Kentucky Sen. Rand Paul said Monday he is ready to refocus his presidential campaign on attempting to take down Republican front-runner Donald Trump.
On a conference call with reporters, Paul, whose campaign has languished in the polls amid tepid fundraising and a shifting politics on national security issues, said he is planning to expose Trump as "an empty suit full of bravado but not anything meaningful for the country."
"The truth-telling is bluster, the truth-telling is non-sequitur, it’s self-aggrandizement," Paul said. "Is there really anything substantive coming out of saying people are fat, people are stupid?"
"Are we going to fix the country simply through bombast and empty blather," he asked.
Barely seconds into the inaugural GOP presidential debate last week, Paul sought out a fight with Trump, criticizing his unwillingness to rule-out a third-party bid. “This is what’s wrong," Paul exclaimed at the start of the event. "He buys and sells politicians of all stripes, he’s already hedging his bet on the Clintons. If he doesn’t run as a Republican, maybe he supports Clinton, or runs as an independent.”
On the call, Paul explained his decision to go aggressively negative on Trump, the reality television star and real estate magnate. "If no one stands up to a bully, a bully will keep doing what they’re doing," Paul said. "And unless someone points out that the emperor has no clothes, they’ll continue to strut about and what we’ll end up with is a reality TV star as the nominee if we’re not careful."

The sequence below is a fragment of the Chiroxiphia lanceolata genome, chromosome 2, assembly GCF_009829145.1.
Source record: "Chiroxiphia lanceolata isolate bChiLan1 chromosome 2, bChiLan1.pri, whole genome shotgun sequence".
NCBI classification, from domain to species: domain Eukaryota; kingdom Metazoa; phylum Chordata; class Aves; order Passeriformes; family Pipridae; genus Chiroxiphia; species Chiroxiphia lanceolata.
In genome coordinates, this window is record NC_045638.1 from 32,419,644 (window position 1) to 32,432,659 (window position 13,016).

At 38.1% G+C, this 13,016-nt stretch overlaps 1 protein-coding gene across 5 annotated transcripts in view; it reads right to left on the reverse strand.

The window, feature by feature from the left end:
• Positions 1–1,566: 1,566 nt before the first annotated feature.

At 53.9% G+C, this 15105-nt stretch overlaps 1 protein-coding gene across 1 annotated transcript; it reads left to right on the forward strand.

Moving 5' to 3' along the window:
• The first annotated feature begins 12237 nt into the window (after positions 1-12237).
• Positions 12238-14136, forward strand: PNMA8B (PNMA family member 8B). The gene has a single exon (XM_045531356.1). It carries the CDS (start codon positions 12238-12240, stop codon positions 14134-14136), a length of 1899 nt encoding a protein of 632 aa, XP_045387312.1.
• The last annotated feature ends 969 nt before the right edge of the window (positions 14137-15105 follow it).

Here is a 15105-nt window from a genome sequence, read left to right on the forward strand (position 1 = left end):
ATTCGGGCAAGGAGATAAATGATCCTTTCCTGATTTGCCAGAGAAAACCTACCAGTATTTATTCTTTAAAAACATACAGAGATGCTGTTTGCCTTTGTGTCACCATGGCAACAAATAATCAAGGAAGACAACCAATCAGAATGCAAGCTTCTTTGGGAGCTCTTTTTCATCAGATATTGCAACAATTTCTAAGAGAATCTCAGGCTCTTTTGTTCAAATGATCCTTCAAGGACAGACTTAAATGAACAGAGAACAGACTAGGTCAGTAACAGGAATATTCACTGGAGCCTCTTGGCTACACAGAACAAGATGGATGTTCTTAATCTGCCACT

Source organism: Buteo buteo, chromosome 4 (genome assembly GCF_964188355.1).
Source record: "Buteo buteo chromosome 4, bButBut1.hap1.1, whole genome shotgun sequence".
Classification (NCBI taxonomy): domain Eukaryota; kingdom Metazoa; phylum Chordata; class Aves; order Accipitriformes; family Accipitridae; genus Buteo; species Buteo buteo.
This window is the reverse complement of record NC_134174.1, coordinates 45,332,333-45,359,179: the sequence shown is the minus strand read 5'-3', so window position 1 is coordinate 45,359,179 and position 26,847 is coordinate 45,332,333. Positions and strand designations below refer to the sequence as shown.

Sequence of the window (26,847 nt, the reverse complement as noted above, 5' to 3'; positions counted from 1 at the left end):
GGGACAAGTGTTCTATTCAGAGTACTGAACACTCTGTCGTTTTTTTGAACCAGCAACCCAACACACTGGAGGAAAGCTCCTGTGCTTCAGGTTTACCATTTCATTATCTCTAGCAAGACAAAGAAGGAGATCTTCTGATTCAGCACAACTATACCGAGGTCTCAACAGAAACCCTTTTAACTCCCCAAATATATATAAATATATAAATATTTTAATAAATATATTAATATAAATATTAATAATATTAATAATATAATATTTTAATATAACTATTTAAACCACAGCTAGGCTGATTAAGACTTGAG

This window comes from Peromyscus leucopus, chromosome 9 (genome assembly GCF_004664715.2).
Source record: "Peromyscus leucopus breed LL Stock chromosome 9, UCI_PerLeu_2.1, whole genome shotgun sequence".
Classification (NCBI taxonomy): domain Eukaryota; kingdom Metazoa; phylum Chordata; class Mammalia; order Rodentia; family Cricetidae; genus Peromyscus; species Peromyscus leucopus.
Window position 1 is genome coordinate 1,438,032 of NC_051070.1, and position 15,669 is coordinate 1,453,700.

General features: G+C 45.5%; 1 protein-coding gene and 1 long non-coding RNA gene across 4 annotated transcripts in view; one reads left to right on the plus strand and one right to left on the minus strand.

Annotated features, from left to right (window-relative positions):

"I’m at the point where I’ve decided, you know what, someone is going to have to say that, "he added. “It’s high time that somebody does stands up and really call nonsense nonsense."
Paul noted that recent polling shows Trump trailing former Secretary of State Hillary Clinton in hypothetical head-to-head match-ups, while he and Clinton are neck-and-neck.
“You know while some people are excited by fat jokes and stupid jokes, I think there are a lot of people in the general election, independents as well as probably many women voters aren’t really that entertained by this and I think it shows in the polls," he said.
Paul is not the first GOP candidate to seek to boost themselves by taking aim at Trump. Former Texas Gov. Rick Perry went aggressively negative on the front-runner last month in a failed effort to earn a spot on the GOP debate main stage, while former HP CEO Carly Fiorina has emerged as a more recent critic as she has gained new prominence after a well-regarded performance in the undercard debate last week.